The Primacy of Paper (or, why I love books instead of scans)

>Say what you will about new media . . . for me the enchantment is and will always be about works on paper. In terms of historical evidence, it can’t be beat. No virtual text will ever be the primary source that a physical text can be.

A recent (as in 15 minutes ago) find inspires me to say this. Today I was sorting through a small collection (about 100 items) of maritime books and pamphlets, given to the library years ago. There are scores of such piles in my department, patiently waiting for me to have time to deal with them. Among the books I found this little pamphlet (Anatomy of a Mutiny, published in 1968) about a famous mutiny aboard the whaleship Sharon (1842). It seemed innocuous enough–a typical separately published offprint from a periodical (in this case, The American Neptune, 27 (2), April 1967). Except that this copy has some interesting annotations.

The story told is of a brutal captain (Howes Norris) who tortured (by repeated flogging) and eventually killed the steward, a black man (some reports say “mulatto”) from Newport; the captain also had several other men beaten (mostly native recruits from the Pacific islands, called kanakas by the whalemen), and had another man, a cooper, tied up and set adrift in a small boat, who was never heard from again. The main crew (including the third officer, a Benjamin Clough) went out in small boats to catch a recently sighted sperm whale, leaving the captain aboard the ship. Three kanakas took the opportunity to jump the captain, wielding “cutting spades,” and killed him.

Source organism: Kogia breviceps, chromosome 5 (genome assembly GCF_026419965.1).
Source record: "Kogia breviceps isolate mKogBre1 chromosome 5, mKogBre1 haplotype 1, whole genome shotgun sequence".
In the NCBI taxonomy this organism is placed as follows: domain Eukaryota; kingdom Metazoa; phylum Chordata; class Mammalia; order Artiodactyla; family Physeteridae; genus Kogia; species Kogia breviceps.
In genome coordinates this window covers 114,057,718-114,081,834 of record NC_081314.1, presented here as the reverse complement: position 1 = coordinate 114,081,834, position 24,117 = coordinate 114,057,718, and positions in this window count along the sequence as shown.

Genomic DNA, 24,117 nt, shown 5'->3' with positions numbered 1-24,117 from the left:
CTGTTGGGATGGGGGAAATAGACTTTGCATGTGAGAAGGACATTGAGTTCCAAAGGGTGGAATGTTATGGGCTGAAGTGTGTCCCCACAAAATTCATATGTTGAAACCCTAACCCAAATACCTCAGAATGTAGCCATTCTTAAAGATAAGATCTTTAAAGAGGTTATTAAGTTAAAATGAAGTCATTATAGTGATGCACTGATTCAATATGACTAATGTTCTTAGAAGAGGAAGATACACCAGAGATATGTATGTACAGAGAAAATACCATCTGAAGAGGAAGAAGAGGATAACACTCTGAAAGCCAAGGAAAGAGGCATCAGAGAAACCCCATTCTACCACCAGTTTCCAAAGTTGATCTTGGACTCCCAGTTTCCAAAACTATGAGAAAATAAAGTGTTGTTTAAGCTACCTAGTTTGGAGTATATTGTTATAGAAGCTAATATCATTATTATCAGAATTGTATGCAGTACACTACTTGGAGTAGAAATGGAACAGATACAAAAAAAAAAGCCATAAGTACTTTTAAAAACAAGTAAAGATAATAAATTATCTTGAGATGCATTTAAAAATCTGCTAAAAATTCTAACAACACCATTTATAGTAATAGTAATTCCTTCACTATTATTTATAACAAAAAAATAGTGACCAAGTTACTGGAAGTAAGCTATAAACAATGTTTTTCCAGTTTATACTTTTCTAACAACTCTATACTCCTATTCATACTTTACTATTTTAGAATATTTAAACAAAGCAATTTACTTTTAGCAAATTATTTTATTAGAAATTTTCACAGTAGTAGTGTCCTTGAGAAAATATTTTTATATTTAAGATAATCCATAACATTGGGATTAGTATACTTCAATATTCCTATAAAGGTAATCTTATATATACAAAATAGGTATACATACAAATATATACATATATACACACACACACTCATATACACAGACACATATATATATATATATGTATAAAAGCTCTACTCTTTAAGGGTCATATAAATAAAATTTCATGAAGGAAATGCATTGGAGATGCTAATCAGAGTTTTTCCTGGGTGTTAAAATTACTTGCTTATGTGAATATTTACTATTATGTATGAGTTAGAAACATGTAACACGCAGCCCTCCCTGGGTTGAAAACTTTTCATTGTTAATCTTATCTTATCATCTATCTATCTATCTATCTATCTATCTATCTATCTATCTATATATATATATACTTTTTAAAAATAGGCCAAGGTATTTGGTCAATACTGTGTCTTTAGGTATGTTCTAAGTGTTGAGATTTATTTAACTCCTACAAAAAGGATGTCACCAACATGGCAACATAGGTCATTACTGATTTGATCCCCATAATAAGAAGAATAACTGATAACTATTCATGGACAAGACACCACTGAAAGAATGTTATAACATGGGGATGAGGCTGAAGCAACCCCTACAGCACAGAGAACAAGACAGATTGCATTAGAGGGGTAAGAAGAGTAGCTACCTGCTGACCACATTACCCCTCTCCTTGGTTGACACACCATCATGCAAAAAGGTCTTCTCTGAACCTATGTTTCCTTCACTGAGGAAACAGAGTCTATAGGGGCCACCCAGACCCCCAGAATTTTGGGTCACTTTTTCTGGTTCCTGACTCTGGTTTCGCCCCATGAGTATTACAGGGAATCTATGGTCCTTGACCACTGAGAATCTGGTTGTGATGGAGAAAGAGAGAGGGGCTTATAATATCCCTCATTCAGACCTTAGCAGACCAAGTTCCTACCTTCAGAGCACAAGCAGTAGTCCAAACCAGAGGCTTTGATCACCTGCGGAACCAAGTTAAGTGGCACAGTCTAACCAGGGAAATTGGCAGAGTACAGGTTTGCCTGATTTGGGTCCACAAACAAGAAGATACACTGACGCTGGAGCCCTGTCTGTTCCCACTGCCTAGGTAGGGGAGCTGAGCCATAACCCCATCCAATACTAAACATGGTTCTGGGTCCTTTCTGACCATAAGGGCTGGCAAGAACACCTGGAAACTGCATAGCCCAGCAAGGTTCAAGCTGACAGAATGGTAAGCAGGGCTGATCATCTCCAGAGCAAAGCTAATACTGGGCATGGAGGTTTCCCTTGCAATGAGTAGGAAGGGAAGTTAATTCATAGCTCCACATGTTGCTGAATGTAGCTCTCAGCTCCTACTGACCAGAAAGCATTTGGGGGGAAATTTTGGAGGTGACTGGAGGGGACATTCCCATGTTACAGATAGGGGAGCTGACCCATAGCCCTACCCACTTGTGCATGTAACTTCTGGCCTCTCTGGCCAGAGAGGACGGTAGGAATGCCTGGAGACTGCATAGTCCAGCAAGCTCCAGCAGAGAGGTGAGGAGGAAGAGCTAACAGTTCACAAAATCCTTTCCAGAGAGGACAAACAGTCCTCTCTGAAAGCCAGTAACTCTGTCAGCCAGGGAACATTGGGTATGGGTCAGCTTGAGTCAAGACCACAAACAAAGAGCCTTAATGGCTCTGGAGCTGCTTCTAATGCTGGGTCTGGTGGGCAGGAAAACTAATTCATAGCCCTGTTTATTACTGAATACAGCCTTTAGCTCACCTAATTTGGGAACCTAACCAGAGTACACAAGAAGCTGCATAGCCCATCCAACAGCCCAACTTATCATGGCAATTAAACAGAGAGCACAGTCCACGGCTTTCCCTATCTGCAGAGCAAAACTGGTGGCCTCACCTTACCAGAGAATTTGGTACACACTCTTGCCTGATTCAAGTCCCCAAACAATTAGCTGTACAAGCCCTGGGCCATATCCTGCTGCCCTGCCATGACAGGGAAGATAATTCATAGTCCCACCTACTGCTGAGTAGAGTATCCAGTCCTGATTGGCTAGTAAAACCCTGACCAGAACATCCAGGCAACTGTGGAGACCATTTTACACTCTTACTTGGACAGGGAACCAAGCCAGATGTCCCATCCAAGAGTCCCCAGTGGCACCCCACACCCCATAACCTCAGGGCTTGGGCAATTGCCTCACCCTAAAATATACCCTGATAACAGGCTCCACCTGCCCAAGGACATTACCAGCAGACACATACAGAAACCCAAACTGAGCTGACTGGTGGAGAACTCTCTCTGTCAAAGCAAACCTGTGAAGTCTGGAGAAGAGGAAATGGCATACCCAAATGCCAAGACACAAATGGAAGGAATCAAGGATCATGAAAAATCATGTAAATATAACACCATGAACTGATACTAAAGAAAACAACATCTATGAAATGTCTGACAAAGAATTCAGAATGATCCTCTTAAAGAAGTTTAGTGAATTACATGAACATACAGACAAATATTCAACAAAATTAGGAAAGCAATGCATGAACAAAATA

Several men joined them in attempting to stage a mutiny, but Clough (through various means) retook the ship, and became second in command to the second mate (now captain), a man named Smith. What grabs me is that the annotations in this copy of the story were apparently made by Clough’s grandson (also a Benjamin Clough) in 1969! In fact, in a note (shown here), the grandson talks about looking at a book related to the case that was published by Paul C. Nicholson, the donor of our whaling collection, and later (last image) gives info on his family connection to the elder Clough, who went on to become a successful whaling captain. Great, great stuff. These micro-stories are only possible to recreate and cross-verify when you have the originals which bear this sort of physical evidence.

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